Based on Siddhartha Mukherjee’s Pulitzer Prize-winning book of the same name, “Cancer: The Emperor of All Maladies” chronicles humanity’s fight against its most inexorably fatal foe from the time of the ancient Egyptians to current day, which means it includes a lot of complicated science and many deaths, including those of children whose treatment is featured. Though dotted with hope, triumph and the near-miraculous, it does not have a happy ending or an ending at all. While cures or often effective treatment are now available for some forms of cancer, the disease continues to claim the lives of millions.
That includes narrator Edward Herrmann, who was in the final stages of brain cancer when he recorded “Cancer.” He delivers a final performance, equal in breath-taking courage and beauty, that embodies precisely what allows Goodman to explore the staggering numbers and many defeats without ever falling to its knees as defeatist. Underpinning the series is the astonishing human ability to fight to the end even when there seems no hope of winning.
The topic alone makes “Cancer” the single most personally relevant documentary of this or any year. As the film points out almost immediately, there are few people who live in more than one degree of separation from the disease. One in two men and one in three women will be diagnosed with some form during their lifetimes, and those who don’t themselves develop cancer invariably know someone who will. Yet fear still keeps many of us alarmingly ignorant. Though not the social taboo it once was, cancer remains a topic to be avoided until personal circumstances make that impossible. Many Americans are far more conversant about the ins and outs of various fad diets or the history of the Kardashians than they are about the history and state of cancer research.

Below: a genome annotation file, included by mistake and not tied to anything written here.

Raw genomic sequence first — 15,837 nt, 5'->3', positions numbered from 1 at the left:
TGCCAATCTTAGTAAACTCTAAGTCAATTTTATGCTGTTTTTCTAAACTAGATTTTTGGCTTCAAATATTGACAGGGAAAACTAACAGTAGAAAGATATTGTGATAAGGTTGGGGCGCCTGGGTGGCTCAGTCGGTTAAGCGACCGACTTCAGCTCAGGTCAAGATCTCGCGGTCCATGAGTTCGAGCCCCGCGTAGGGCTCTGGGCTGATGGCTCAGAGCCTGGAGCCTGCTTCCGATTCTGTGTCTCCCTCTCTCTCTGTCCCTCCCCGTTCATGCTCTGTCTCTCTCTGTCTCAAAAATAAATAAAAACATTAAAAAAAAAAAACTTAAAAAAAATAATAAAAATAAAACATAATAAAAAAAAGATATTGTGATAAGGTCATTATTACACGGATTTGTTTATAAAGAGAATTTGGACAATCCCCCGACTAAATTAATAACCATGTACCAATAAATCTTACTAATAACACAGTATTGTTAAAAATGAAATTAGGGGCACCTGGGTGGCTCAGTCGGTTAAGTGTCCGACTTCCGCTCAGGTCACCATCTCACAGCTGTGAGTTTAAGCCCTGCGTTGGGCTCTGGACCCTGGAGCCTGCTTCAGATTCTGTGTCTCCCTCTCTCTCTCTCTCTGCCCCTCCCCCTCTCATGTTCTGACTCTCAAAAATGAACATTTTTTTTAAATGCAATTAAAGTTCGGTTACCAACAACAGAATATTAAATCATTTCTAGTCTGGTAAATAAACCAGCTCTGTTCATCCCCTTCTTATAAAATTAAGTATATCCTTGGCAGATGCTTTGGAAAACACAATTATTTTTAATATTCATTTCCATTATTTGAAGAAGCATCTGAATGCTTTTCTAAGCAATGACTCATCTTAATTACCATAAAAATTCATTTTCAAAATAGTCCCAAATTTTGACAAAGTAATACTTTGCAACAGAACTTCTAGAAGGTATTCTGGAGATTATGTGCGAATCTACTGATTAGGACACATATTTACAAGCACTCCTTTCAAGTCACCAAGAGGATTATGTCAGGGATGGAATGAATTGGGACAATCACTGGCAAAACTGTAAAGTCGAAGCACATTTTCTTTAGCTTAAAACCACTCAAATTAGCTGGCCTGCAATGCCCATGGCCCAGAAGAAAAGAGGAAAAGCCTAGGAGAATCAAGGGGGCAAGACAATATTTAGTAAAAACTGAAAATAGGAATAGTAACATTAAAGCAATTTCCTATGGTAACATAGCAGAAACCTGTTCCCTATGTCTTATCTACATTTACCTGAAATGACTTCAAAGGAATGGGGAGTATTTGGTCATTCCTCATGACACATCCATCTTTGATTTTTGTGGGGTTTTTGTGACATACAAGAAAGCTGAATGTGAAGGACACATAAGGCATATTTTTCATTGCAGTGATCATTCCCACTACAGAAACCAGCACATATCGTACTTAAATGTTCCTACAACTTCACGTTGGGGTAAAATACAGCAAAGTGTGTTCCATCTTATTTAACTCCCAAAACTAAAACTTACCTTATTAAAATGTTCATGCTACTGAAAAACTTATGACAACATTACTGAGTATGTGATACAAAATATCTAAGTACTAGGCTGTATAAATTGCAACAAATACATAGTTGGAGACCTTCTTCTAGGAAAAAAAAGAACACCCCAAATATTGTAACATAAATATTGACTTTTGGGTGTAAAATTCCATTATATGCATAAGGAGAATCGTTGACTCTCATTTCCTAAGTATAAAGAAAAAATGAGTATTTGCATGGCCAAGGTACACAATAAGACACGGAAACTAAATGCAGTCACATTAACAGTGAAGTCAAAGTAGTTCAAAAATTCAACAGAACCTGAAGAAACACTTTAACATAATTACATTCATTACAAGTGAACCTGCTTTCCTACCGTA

“Cancer: Emperor of All Maladies” tries to, and should, change all that. PBS, March 30, 31 and April 1, 9 p.m.
"Marvel's Agents of S.H.I.E.L.D." I love this show, and I don't care who knows it. With super-powered sky and two versions of SHIELD (welcome, Edward James Olmos), two versions of May (and Skye) and Fitz and Simmons arguing over the value of super powers as we seem to head toward the conflict of "Captain America: Civil War," it just keeps getting better. Grown up, but never stuffy. ABC, Tuesdays, 9 p.m.
"black-ish" After a bumpy start — Is it a comedy about race? About family? About marriage? — "black-ish" is a consistently delightful combination of them all. The kids are endearing yet irritating, the adults are a combination of insecurity and arrogance, the predicaments absurd but in a recognizable way. The marriage between Anthony Anderson's Dre and Tracee Ellis Ross' Bow may be the most realistic since "Friday Night Lights," but the best thing about "black-ish" is that' it's a show the whole family really can enjoy. ABC, Wednesdays, 9:30.